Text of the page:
South Tahoe, public envision the future of the ‘Y’ |

South Tahoe, public envision the future of the ‘Y’

Griffin Rogers

A plan to revitalize the South Lake Tahoe “Y” was discussed at a city planning commission meeting Thursday.

Project Planning Manager John Hitchcock updated commissioners on the Tahoe Valley Area Plan’s development and talked about the feedback city staff received from a Feb. 27 workshop.

About 60 people had attended the workshop, where they stressed the need for a strong and vibrant business district at the “Y” and the importance of maintaining a mountain identity and connecting neighborhoods through a network of trails and sidewalks and access to transit facilities. They also called for business opportunities in the region that cater to residents and appeal to tourists.

Hitchcock relayed this information and more to city commissioners and seemed to agree that a new plan was needed.

“It’s high time we focused our efforts on this side of town,” he said.

According to Hitchcock, there are many purposes for adopting an area plan, including the opportunity to implement the community’s vision for the region and provide a comprehensive land use plan for Tahoe Valley.

But adopting the new plan would also better align the city’s vision with that of the Tahoe Regional Planning Agency.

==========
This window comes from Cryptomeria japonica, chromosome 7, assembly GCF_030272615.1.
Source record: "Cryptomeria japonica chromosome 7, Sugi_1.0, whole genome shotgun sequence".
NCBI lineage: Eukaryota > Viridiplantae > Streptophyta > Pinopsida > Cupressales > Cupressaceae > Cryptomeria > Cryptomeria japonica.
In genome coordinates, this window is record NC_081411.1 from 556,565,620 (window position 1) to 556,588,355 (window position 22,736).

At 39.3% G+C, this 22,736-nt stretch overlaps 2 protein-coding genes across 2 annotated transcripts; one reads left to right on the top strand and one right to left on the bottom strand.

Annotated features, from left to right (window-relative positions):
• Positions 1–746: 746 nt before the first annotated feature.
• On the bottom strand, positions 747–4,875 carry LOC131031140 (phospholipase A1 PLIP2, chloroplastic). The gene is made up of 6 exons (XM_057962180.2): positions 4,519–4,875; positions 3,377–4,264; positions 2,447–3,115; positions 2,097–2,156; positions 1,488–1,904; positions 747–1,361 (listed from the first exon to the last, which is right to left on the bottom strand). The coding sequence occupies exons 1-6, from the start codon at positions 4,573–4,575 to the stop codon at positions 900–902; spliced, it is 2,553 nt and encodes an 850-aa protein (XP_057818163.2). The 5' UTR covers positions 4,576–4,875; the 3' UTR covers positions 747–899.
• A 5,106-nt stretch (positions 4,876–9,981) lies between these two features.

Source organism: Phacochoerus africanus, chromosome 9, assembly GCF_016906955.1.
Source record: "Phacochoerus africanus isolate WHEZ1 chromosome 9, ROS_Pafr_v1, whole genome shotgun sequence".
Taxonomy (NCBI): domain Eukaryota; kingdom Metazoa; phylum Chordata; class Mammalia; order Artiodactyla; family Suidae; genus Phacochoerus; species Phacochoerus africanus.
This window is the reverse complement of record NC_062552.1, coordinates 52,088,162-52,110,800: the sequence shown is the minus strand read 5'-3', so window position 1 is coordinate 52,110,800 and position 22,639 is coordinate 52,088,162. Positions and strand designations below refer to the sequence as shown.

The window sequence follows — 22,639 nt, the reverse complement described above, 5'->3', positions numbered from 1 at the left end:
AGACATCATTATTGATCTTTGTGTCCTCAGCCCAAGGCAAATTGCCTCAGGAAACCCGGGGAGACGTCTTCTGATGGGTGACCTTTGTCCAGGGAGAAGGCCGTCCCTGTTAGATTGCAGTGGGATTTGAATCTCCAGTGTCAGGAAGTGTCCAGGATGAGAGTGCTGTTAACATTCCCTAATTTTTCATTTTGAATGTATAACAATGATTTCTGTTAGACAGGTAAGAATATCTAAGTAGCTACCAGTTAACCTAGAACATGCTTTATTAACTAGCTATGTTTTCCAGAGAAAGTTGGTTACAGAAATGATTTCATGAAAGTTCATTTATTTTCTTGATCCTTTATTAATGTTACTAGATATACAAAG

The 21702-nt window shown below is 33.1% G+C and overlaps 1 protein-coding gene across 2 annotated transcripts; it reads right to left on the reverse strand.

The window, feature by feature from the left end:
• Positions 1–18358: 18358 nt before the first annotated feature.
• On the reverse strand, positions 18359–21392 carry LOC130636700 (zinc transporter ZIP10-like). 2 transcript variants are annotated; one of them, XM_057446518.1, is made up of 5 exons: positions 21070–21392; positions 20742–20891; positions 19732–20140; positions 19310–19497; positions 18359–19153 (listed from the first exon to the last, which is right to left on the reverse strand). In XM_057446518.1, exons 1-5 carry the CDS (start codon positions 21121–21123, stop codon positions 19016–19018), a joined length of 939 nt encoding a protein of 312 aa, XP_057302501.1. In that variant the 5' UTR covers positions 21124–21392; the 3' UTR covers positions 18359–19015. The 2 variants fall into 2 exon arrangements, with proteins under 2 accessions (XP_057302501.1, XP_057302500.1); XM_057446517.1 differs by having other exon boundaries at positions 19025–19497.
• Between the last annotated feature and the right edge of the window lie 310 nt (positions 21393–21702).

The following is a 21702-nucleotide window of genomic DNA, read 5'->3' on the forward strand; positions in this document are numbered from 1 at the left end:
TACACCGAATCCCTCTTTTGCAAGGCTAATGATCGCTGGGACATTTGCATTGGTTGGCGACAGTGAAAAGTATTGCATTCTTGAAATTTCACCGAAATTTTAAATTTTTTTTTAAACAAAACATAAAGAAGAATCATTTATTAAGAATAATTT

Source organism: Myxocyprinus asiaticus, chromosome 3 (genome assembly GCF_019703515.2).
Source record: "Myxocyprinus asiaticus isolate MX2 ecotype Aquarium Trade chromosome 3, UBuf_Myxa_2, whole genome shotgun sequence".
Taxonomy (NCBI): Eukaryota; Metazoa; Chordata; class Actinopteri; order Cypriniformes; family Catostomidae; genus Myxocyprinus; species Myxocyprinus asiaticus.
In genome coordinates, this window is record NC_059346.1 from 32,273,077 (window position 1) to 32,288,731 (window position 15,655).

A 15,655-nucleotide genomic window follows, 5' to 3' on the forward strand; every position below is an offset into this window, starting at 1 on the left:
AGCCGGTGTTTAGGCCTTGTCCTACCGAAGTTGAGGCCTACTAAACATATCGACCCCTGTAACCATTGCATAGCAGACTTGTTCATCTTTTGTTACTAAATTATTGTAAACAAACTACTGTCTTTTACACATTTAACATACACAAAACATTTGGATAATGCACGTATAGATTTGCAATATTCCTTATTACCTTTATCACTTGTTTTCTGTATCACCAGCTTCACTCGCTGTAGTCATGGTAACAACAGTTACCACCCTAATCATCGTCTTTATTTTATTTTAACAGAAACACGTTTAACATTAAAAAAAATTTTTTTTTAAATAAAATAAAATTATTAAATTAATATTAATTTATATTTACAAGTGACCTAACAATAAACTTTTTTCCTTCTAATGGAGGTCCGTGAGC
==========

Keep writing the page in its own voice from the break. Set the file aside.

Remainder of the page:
Currently, several structures in the “Y” are old — some dating back to the 1960s.

New concepts for the area include the creation of a town center district, greenbelt district and healthcare campus district.

For the town center, considerations include the development of a hub of businesses and other activities around the Emerald Bay Road and Lake Tahoe Boulevard intersection.

The greenbelt would consist of enhancing the storm water system — partially located behind McDonald’s off Emerald Bay Road — and creating an open, multi-use recreational space with pedestrian amenities.

The healthcare campus district would involve bringing several health services into one location. Hitchcock said the city has been in talks with Barton Health about this concept.

Other considerations are also being formed for the area plan, including allowing two-story buildings at street frontage with more height towards the back.

Planning commissioner Tamara Wallace said she’s happy with the feedback the city has received.

“I’m so excited about this Tahoe Valley Area Plan,” she said, adding, “I was so pleased with the group that showed up on the 27th. It was such a great group and they did such a good job.”

The Area Plan is still in its plan development stage. It will eventually enter a environmental analysis and public circulation period, followed by appearances in front of the city council and TRPA in November and December, respectively, according to the current schedule.

If adopted, the plan would become effective next February.

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